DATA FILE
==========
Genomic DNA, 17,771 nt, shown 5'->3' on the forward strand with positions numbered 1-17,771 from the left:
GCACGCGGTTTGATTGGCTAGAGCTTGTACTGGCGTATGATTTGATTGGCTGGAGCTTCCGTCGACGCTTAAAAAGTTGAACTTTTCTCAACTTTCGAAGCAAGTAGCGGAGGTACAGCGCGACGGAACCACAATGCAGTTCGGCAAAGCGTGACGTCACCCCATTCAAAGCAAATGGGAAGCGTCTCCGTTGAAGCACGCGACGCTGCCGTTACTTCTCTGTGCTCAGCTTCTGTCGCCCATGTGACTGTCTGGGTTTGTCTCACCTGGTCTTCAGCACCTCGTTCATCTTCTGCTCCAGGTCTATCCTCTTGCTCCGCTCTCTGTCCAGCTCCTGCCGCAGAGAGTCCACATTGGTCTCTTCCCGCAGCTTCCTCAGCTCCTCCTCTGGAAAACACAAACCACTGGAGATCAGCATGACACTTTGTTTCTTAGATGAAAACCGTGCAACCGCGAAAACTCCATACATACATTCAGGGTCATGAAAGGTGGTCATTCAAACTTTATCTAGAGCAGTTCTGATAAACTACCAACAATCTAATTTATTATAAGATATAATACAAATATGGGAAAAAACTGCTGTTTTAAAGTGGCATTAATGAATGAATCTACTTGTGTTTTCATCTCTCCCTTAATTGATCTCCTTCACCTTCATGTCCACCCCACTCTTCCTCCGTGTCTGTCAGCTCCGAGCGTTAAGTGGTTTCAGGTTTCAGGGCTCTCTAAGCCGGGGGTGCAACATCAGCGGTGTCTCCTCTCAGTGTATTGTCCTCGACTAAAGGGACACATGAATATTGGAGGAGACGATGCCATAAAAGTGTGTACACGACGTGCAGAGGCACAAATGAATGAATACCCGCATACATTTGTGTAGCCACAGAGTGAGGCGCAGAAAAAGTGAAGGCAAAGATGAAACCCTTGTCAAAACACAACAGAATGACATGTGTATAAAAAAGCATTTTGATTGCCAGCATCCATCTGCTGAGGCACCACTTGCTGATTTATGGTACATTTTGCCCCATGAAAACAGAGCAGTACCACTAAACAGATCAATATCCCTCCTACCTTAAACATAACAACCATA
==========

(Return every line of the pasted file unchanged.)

Genomic DNA, 17,771 nt, shown 5'->3' on the forward strand with positions numbered 1-17,771 from the left:
GCACGCGGTTTGATTGGCTAGAGCTTGTACTGGCGTATGATTTGATTGGCTGGAGCTTCCGTCGACGCTTAAAAAGTTGAACTTTTCTCAACTTTCGAAGCAAGTAGCGGAGGTACAGCGCGACGGAACCACAATGCAGTTCGGCAAAGCGTGACGTCACCCCATTCAAAGCAAATGGGAAGCGTCTCCGTTGAAGCACGCGACGCTGCCGTTACTTCTCTGTGCTCAGCTTCTGTCGCCCATGTGACTGTCTGGGTTTGTCTCACCTGGTCTTCAGCACCTCGTTCATCTTCTGCTCCAGGTCTATCCTCTTGCTCCGCTCTCTGTCCAGCTCCTGCCGCAGAGAGTCCACATTGGTCTCTTCCCGCAGCTTCCTCAGCTCCTCCTCTGGAAAACACAAACCACTGGAGATCAGCATGACACTTTGTTTCTTAGATGAAAACCGTGCAACCGCGAAAACTCCATACATACATTCAGGGTCATGAAAGGTGGTCATTCAAACTTTATCTAGAGCAGTTCTGATAAACTACCAACAATCTAATTTATTATAAGATATAATACAAATATGGGAAAAAACTGCTGTTTTAAAGTGGCATTAATGAATGAATCTACTTGTGTTTTCATCTCTCCCTTAATTGATCTCCTTCACCTTCATGTCCACCCCACTCTTCCTCCGTGTCTGTCAGCTCCGAGCGTTAAGTGGTTTCAGGTTTCAGGGCTCTCTAAGCCGGGGGTGCAACATCAGCGGTGTCTCCTCTCAGTGTATTGTCCTCGACTAAAGGGACACATGAATATTGGAGGAGACGATGCCATAAAAGTGTGTACACGACGTGCAGAGGCACAAATGAATGAATACCCGCATACATTTGTGTAGCCACAGAGTGAGGCGCAGAAAAAGTGAAGGCAAAGATGAAACCCTTGTCAAAACACAACAGAATGACATGTGTATAAAAAAGCATTTTGATTGCCAGCATCCATCTGCTGAGGCACCACTTGCTGATTTATGGTACATTTTGCCCCATGAAAACAGAGCAGTACCACTAAACAGATCAATATCCCTCCTACCTTAAACATAACAACCATA